Last weekend the 2012 Serpentine Pavilion opened in Kensington Gardens to flocks of animated Londoners and culture-hungry tourists. Each year, the Serpentine Gallery selects one architect or practice that has never completed a building in the UK to create a temporary pavilion in Kensington Gardens. Much ado has been made this year over the selection of Herzog & de Meuron as lead architects on the project as their expansive portfolio already lists the conversion of the Bankside Power Plant in London into the treasured Tate Modern, a contemporary art museum on the banks of the Thames.
The Serpentine Gallery sidestepped this issue by pairing the Swiss duo with controversial Chinese artist Ai Weiwei, who is currently unable to leave China. The two creative forces first collaborated on the celebrated Bird’s Nest Stadium for the 2008 Beijing Olympics, although Ai Weiwei later stated that he regretted his involvement in the scheme, telling the Yomiuri Shimbun: “I became disenchanted because I realised I was used by the government to spread their patriotic education. Since the Olympics, I haven’t looked at [the stadium].” Due to his political troubles, the artist is yet to visit the Serpentine Pavilion site, guiding Herzog & de Meuron through his ideas for the design over Skype.
Now complete, the 2012 Serpentine Pavilion is a serene composition which has been favourably received by Londoners and the architectural media. The Telegraph’s Jonathan Glancey gave the design four out of five stars and artlyst blog labelled the structure ‘A Sublime Masterpiece’. The Londonist was quick to draw attention to the variation between the architects’ statement and final result, after the design team promised an ‘architectural dig’ which was never fulfilled; instead past foundations have been manufactured out of cork. The publication soon backtracked however, stating: “Does the sleight-of-hand matter? Not really. Visiting on a warm Saturday afternoon the pavilion looked to be a hit, with children and dogs alike taking pleasure from scrambling around the labyrinthine interior.”
World Architecture News visited the Pavilion on Monday 4 June, the same day as the Queen’s Diamond Jubilee Concert, during which thousands of giddy visitors assembled in Hyde Park to toast Her Majesty and enjoy a variety of musical performances aired on big screens. The vibe was electric and the park buzzing as throngs of excited people made their way through the acres of greenery, many stopping off at the Pavilion for a coffee in preparation for the hours of dancing ahead.
With its reflective pool roof and excavated underbelly, the 2012 Serpentine Pavilion is less conspicuous than many of its predecessors and in real life seems much smaller than these photographs (see left) suggest. Its modest 415 sq m frame is counteracted by a sheltered underground space which is cosy and warm despite the lack of external walls. This is not only a cultural attraction but an intimate space for catch ups between friends, informal interviews and quirky first dates. It appeals to the masses but manages to keep an architectural edge as the cork-lined interiors reference the foundations of the previous eleven Serpentine Pavilions concocted in the minds of equally gifted architects.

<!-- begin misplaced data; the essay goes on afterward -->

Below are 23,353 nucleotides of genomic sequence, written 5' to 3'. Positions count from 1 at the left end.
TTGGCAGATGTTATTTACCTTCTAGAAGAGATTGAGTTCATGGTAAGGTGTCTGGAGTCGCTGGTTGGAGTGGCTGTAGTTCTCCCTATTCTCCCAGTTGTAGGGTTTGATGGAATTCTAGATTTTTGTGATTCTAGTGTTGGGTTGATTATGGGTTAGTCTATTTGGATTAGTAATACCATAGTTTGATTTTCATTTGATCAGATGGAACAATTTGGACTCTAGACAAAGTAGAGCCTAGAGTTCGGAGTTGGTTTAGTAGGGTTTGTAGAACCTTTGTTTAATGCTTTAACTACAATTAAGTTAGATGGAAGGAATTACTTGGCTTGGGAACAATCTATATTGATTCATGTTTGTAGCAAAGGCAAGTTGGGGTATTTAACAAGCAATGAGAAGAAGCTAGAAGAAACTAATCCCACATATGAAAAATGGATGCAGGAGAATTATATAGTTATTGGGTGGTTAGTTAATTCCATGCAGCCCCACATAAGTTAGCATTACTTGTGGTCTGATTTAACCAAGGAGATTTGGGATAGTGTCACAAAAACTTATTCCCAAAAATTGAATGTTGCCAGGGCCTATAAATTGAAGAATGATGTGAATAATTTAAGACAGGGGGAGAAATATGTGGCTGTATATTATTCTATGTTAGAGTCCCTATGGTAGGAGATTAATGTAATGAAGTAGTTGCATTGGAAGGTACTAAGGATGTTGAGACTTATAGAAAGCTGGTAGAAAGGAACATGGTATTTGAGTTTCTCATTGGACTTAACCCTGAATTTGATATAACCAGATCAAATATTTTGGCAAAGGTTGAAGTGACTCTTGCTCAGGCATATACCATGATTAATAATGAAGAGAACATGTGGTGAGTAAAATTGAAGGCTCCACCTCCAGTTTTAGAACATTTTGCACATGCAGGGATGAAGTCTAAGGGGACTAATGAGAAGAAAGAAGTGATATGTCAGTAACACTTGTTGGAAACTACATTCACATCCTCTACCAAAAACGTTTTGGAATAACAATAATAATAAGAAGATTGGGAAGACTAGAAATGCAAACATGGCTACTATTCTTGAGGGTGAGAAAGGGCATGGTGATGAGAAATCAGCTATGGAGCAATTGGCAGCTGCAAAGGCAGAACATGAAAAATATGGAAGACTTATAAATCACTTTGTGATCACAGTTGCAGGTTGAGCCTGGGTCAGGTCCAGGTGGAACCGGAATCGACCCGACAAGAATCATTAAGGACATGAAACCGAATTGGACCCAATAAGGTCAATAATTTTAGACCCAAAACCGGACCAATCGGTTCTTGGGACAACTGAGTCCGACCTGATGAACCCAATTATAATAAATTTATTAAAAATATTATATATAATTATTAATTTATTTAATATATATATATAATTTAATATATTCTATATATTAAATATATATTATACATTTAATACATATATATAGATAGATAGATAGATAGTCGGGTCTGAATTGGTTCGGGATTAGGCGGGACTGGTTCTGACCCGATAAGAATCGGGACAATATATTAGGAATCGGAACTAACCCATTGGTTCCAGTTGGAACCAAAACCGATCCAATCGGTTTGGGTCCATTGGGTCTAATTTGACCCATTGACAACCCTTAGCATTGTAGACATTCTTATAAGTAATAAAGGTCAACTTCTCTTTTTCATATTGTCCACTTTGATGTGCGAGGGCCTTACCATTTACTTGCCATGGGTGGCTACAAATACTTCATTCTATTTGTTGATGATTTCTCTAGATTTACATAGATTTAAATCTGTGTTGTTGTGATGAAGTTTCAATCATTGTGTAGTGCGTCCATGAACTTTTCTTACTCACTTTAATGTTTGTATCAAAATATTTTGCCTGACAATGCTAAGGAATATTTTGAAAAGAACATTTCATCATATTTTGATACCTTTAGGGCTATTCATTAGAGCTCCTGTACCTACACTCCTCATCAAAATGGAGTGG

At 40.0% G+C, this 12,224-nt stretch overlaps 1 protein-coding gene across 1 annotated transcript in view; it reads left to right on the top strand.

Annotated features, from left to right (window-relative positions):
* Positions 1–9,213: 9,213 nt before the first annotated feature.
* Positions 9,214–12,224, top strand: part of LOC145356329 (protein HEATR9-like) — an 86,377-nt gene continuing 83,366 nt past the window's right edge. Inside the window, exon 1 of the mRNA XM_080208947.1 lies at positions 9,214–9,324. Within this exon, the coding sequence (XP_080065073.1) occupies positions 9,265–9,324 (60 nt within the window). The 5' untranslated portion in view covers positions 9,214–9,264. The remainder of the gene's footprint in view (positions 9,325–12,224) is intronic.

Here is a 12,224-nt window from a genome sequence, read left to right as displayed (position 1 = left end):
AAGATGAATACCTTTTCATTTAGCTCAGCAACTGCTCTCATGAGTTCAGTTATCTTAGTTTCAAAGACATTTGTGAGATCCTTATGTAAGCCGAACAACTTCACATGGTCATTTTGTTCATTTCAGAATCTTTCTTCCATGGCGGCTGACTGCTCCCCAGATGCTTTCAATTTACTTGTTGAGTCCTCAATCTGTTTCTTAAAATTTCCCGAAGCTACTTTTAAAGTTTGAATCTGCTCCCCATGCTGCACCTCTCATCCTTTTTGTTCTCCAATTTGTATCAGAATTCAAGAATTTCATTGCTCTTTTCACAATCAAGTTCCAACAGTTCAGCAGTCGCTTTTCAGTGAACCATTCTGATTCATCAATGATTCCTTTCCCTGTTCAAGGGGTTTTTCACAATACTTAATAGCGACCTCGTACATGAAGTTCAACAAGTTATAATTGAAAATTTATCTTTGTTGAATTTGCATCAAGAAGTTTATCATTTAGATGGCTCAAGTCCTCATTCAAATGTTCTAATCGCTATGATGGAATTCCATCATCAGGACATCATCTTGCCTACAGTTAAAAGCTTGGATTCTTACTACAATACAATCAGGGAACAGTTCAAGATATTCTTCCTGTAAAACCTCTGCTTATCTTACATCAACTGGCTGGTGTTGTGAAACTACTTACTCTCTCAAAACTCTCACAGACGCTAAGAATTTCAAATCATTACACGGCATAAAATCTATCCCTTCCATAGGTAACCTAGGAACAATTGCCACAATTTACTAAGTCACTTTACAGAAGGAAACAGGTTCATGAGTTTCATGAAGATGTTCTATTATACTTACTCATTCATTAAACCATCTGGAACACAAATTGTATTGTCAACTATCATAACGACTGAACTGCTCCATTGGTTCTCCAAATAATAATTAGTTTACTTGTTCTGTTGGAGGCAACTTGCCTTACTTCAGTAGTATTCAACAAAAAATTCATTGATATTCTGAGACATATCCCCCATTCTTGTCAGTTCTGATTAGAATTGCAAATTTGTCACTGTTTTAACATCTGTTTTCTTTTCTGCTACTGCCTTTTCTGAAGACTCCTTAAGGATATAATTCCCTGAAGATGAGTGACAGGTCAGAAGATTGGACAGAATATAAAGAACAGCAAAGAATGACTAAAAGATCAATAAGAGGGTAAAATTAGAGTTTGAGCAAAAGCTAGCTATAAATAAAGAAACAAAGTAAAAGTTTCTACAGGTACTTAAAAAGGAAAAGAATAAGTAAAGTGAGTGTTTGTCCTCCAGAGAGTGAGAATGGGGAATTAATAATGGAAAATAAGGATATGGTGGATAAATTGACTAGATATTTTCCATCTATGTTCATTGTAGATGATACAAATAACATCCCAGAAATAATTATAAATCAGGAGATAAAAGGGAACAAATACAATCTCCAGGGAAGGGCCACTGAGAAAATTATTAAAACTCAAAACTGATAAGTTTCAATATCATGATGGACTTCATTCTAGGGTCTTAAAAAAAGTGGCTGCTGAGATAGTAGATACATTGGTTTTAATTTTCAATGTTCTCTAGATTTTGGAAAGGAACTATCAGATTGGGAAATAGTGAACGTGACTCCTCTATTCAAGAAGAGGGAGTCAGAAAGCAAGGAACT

The choice of cork as an interior material is genius. Hardwearing and comfortable it prepares the temporary structure for months of wear by hundreds of thousands of visitors and is hardy enough to sustain the muddy footprints, spilled coffees (I spotted several already) and childish messes it is bound to be subjected to. Another useful element of cork is its acoustic properties - a very important factor in an open-air project such as this. On Monday, the Pavilion was humming with chatter and yet it was possible to have an easy conversation without having to shout or feel as though your neighbours were listening in. Jacques Herzog details: “So many pavilions in so many different shapes and out of so many different materials have been conceived and built [here] that we tried instinctively to sidestep the unavoidable problem of creating an object, a concrete shape.”
Herzog & de Meuron and Ai Weiwei have covered all the bases with their 2012 Serpentine Pavilion. By delving into the memory of past pavilions they have satisfied the critics, in providing a sheltered structure in a public park they have enamoured themselves to local residents and children have been kept occupied by the movable cork mushroom-style seats. The relationship between these two powerful design forces is organic, as Jacques Herzog explains: “Every year, architects impatiently and jealously wait for the announcement of the Pavilion. Working with Ai Weiwei again makes it even more intriguing.”
The Serpentine Pavilion is open until the beginning of October in London’s Kensington Gardens and will host a series of events over the coming months. Click here for more details. To read an article on the engineering behind the Serpentine Pavilion, click here.